April 11, 2017 was, shall we say, not the most enjoyable day I’d had as publisher of the Shawnee Mission Post.
After nearly seven years of operations, Dan and I had come to the difficult conclusion in early 2017 that without charging for full access to the site, we simply weren’t going to be able to keep the business afloat.
We’d tried a voluntary donation campaign, but that hadn’t raised enough money to fundamentally change our financial position. We’d tried expanding our scale by launching a second site in Blue Valley, but weren’t able to attract enough sponsorships out of the gate to help the cause.
We calculated that we would need to sign up 1,000 subscribers within a year of launch to make ends meet. We set the launch day for April 12.
I’ll admit I was less than confident the move was going to be a success. On my more optimistic days I gave the subscription model about a 50-50 chance. On my less optimistic days, I called our realtor and asked what steps we should be taking to ready our house for the market.
On April 11, 2017, I was pretty sure that we’d be looking at shutting the site down by the end of the year.
But to my immense pleasure and great surprise, the response was overwhelmingly positive. Subscriptions started rolling in right away. And they kept rolling in.
We’d needed to hit 1,000 subscribers by April 2018. We got there in August 2017. As of this morning, we have 1,672 paid subscribers.
The success of the subscription model has allowed us to invest in both expanded coverage and improved user experience. We’ve added Lenexa and Shawnee to our footprint, and are now providing the most consistent coverage of those cities out there. We were also able to add a new morning summary email for subscribers, and to redesign the site to improve load time and readability.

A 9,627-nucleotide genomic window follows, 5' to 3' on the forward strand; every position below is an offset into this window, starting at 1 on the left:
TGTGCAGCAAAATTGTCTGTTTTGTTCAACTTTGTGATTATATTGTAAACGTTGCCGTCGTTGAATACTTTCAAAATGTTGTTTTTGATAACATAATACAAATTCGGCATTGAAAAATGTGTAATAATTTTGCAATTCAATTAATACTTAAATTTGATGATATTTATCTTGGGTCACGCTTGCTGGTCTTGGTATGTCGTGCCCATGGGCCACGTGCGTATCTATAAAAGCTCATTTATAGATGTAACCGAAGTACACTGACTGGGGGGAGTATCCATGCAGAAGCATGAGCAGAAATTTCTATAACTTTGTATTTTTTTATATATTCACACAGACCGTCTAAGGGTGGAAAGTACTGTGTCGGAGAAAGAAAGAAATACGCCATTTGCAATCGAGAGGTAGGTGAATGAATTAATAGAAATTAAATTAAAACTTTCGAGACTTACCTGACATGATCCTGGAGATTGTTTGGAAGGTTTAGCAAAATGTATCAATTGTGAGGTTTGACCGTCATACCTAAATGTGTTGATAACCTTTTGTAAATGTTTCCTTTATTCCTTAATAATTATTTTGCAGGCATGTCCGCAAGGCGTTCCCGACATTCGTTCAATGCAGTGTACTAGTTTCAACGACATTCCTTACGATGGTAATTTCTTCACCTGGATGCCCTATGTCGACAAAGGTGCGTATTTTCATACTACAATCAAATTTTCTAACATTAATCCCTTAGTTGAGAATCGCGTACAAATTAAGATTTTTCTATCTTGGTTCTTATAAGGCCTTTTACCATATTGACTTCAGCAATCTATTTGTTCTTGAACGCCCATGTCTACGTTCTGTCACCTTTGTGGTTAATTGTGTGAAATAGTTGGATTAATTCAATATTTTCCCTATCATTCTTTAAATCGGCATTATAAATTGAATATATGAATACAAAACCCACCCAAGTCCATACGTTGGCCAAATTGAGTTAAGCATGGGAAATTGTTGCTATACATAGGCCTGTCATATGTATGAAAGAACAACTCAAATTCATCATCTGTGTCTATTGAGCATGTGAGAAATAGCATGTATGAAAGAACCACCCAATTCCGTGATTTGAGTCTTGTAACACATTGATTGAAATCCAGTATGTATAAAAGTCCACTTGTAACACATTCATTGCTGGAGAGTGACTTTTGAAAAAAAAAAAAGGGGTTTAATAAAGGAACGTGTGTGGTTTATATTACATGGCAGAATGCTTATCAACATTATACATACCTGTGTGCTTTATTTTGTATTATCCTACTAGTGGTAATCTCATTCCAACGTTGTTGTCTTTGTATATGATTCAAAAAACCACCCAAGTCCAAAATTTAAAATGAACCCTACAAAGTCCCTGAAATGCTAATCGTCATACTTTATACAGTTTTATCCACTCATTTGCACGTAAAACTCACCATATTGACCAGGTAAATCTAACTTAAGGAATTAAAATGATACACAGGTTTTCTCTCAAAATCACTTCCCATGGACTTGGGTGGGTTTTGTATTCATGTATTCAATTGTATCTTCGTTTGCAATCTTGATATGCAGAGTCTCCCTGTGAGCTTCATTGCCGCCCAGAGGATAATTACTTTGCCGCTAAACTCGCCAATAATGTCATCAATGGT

But it’s also become an example how communities can sustain local news. More and more experts are pointing to low cost, digital subscriptions as perhaps the best chance to fight the decline of community news.
And to that end, the Shawnee Mission Post has become a case study for other community publishers. Harvard’s Neiman Lab and Traffic Magazine have both profiled our experience with paywalls. We’ve been invited to speak at national conferences, including the Center for Cooperative Media’s Reader Revenue Summit in New Jersey last week.
When Julia and I found out she was pregnant with Olivia back in 2009, we were living in Panama and had to make a decision about where we wanted to put down roots in the States. With its strong sense of community, we decided my native northeast Johnson County was where we wanted to raise our family.
That strong sense of community is also what’s allowed us to make this business a model for other local publishers.
Thank you, thank you, thank you to our paying subscribers for your support of truly local news here in Shawnee Mission.
P.S. Yes, we’ll work in a plug for subscriptions here. If you’ve been on the fence about signing up, check out our “Why Subscribe” page.